Assessment of environmental spectral ellipsometry for characterising fluid-induced colour changes in natural photonic structures

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Porous photonic structures found in several living organisms are known to display colour changes induced upon contact with liquids, vapours and gases. Usually these changes are due to physico-chemical phenomena such as the swelling of the structure enacted by the fluids, vapour physisorption on the pore walls, capillary condensation or a combination of them. Generally, the porous structures are open to outside, leading to fast fluid exchanges with the surrounding environment and consequently fast colour changes. In this article, we first introduce fluid-induced optical changes in living organisms exhibiting porous photonic structures. We explore then the potentiality of environmental ellipsometry for the first time in the context of natural photonic structures through the investigation of the optical response of the male cerulean chafer beetle Hoplia coerulea (Scarabaeidae) upon contact with water, 2-propanol and toluene vapours. In contrast with most of the investigated photonic structures, this beetle's structure is encased by an envelope that mediates liquid exchanges with the environment. Such a study is of great interest in order to understand the underlying biological functions behind these changes as well as in order to develop bioinspired applications such as gas sensors and other environment-responsive coatings.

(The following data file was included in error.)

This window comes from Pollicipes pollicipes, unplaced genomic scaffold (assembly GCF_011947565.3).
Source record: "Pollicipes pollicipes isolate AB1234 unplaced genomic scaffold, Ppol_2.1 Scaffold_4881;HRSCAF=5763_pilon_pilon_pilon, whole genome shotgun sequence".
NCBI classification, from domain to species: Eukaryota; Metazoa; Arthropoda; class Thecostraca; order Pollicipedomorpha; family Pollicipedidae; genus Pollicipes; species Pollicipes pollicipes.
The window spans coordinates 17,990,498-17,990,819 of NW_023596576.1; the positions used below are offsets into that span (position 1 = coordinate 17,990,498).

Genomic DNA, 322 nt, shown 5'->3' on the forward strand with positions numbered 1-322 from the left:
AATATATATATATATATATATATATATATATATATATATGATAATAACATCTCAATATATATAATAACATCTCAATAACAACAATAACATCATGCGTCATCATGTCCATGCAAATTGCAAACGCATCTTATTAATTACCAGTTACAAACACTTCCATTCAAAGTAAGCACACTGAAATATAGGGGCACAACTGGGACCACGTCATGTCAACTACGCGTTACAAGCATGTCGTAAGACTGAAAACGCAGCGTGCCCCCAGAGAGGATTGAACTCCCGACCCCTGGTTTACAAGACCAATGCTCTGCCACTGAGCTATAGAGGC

langue originaleAnglais
Pages (de - à)4987 - 4997
Nombre de pages11
journalMaterials Today Proceedings
Numéro de publication4
Les DOIs
étatPublié - 2017

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